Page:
VOL. 127 | NO. 153 | Tuesday, August 7, 2012
Council To Consider Gas Tax Increase
By Bill Dries
Memphis City Council members vote Tuesday, Aug. 7, on the third and final reading of a proposed local gasoline tax that would go to Memphis voters on the Nov. 6 ballot.
Drivers feeling the pinch at the pump could see a slight increase in prices in Memphis if the City Council passes a 1-cent tax increase.
(Daily News File Photo: Lance Murphey)
The council meets at 3:30 p.m. at City Hall, 125 N. Main St.
The 1-cent a gallon tax on gasoline proposed by council member Edmund Ford Jr. would go on the November ballot if it is approved. The revenue from the tax, estimated at $3 million to $6 million a year, would go to fund mass transit including the Memphis Area Transit Authority if approved by city voters.
The council votes the same month that MATA cuts some bus routes including the Poplar Express, its first foray into the bus rapid transit concept of express routes with fewer stops.
MATA is cutting the route because of a lack of ridership since the new service began in December. But some MATA board members say the transit authority did a poor job of marketing the express route.
The council has also already approved another ballot question for the Nov. 6 elections on a half percent local option sales tax rate hike in Memphis.
Both items are referendums because they are changes to the city of Memphis charter.
Other items on Tuesday’s agenda include a resolution to end city funding for vehicle inspections effective July 1, 2013, the start of the next fiscal year.
The resolution by council member Jim Strickland would give Mayor A C Wharton Jr.’s administration the time until then to negotiate with Shelby County government to take over the inspection duties or have the state take them over.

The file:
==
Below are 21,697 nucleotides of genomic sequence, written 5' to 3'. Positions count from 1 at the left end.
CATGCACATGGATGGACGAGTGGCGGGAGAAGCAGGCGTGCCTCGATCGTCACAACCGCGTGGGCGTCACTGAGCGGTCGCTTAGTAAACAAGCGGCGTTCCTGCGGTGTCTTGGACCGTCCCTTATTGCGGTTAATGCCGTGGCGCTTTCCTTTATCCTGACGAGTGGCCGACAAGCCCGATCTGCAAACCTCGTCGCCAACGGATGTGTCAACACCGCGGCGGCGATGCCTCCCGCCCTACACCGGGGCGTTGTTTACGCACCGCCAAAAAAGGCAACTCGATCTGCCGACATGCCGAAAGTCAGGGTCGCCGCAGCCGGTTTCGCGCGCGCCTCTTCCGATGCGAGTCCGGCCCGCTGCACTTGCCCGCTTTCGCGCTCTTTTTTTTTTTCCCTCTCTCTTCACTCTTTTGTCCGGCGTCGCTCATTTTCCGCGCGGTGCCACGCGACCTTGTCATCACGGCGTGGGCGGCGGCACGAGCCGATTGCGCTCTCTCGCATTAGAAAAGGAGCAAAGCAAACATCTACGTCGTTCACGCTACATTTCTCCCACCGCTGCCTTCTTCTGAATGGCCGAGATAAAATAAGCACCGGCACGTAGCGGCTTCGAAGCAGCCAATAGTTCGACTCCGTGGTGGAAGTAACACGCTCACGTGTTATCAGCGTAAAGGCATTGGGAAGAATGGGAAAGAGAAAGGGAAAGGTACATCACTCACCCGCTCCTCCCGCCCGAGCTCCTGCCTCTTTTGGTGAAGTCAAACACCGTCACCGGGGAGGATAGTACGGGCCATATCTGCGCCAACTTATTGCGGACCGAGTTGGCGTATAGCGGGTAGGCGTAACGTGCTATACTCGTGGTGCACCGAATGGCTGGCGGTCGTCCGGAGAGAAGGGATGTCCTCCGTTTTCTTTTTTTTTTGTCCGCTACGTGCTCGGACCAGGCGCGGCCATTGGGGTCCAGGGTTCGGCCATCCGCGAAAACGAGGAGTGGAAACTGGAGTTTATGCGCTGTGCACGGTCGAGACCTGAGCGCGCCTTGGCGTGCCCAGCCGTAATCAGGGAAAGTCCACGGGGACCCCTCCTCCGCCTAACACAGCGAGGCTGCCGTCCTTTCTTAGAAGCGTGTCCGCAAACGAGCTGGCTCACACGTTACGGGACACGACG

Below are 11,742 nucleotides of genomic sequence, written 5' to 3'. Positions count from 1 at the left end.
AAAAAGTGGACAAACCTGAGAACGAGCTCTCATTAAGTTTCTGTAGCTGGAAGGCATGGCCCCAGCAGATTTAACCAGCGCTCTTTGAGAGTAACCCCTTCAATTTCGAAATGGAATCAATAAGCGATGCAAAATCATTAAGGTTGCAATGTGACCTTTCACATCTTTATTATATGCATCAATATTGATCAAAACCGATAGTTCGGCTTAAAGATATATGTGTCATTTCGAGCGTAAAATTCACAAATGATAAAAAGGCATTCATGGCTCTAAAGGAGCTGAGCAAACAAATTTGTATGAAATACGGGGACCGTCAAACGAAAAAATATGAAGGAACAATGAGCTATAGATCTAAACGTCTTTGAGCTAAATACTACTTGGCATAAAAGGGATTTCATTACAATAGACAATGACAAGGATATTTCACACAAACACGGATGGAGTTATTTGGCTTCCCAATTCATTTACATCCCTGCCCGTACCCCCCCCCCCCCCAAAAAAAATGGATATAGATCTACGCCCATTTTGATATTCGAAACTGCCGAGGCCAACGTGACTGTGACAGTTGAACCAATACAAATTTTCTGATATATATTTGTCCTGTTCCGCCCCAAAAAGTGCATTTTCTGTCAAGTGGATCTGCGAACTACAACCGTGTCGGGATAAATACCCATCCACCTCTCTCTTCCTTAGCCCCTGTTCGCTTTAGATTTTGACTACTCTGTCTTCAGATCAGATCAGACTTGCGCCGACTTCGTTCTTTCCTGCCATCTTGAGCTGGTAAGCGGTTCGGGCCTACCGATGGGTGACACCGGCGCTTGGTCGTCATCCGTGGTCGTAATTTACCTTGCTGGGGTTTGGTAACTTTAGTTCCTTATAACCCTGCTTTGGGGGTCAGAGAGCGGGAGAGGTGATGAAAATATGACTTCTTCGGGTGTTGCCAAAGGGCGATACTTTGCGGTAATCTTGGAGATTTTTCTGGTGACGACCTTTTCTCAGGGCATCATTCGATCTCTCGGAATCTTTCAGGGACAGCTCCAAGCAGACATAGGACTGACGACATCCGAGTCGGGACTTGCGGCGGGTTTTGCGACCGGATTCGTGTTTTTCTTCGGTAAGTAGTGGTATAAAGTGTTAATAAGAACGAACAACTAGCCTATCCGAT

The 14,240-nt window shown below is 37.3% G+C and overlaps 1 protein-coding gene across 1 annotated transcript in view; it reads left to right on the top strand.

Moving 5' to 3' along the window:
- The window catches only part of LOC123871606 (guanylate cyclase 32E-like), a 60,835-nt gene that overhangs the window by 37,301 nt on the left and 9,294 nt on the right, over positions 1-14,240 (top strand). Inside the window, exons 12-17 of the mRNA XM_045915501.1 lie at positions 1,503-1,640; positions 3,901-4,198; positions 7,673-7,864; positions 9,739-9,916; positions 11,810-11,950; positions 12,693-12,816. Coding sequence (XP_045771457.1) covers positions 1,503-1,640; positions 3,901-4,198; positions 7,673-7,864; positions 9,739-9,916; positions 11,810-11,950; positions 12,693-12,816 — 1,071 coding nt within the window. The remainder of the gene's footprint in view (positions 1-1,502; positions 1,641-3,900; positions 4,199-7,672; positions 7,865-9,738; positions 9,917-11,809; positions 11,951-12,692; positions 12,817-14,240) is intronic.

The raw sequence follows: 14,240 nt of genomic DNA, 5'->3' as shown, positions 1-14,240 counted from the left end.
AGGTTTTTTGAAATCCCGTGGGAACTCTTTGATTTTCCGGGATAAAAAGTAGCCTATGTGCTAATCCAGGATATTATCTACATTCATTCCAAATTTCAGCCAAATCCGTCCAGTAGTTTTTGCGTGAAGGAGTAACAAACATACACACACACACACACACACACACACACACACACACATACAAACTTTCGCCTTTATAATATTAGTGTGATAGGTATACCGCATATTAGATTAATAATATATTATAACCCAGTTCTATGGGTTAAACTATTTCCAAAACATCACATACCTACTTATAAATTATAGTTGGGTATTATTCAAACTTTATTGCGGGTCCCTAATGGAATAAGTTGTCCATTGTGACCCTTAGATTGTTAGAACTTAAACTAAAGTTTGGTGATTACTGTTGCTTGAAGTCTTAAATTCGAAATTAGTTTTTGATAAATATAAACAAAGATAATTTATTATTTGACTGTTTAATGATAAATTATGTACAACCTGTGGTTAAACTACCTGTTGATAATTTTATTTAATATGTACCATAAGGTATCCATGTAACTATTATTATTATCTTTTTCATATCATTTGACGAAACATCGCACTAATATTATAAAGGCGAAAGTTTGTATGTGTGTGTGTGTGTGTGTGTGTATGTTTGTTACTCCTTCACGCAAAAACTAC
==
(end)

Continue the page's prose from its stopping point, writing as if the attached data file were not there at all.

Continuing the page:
Word of the possible council action has reached Shelby County Commissioners on the other side of the Main Street Mall.
Commissioner Chris Thomas requested a legal opinion from the Shelby County Attorney’s office about the county’s obligations.
County Attorney Kelly Rayne and Assistant County Attorney Carter Gray wrote in the opinion that county government would have no obligation to take over the program if the city decided to cut its funding.
County residents outside the city of Memphis are not required to have their vehicles inspected to get their car tags renewed. Rayne wrote that county government has no jurisdiction to govern or require auto inspections within the city of Memphis because county ordinances only apply to the unincorporated area of Shelby County unless they are joint ordinances or special countywide ordinances.
The council also votes Tuesday on $2 million in city funding through the Center City Development Corp. for blight remediation work around the Chisca Hotel and as part of that $1 million specifically in the form of a payment-in-lieu-of-taxes extension loan to the Downtown Parking Authority to buy and renovate the hotel’s parking garage.
The South Main landmark is in the early stages of a long talked about renovation and reopening as an apartment building.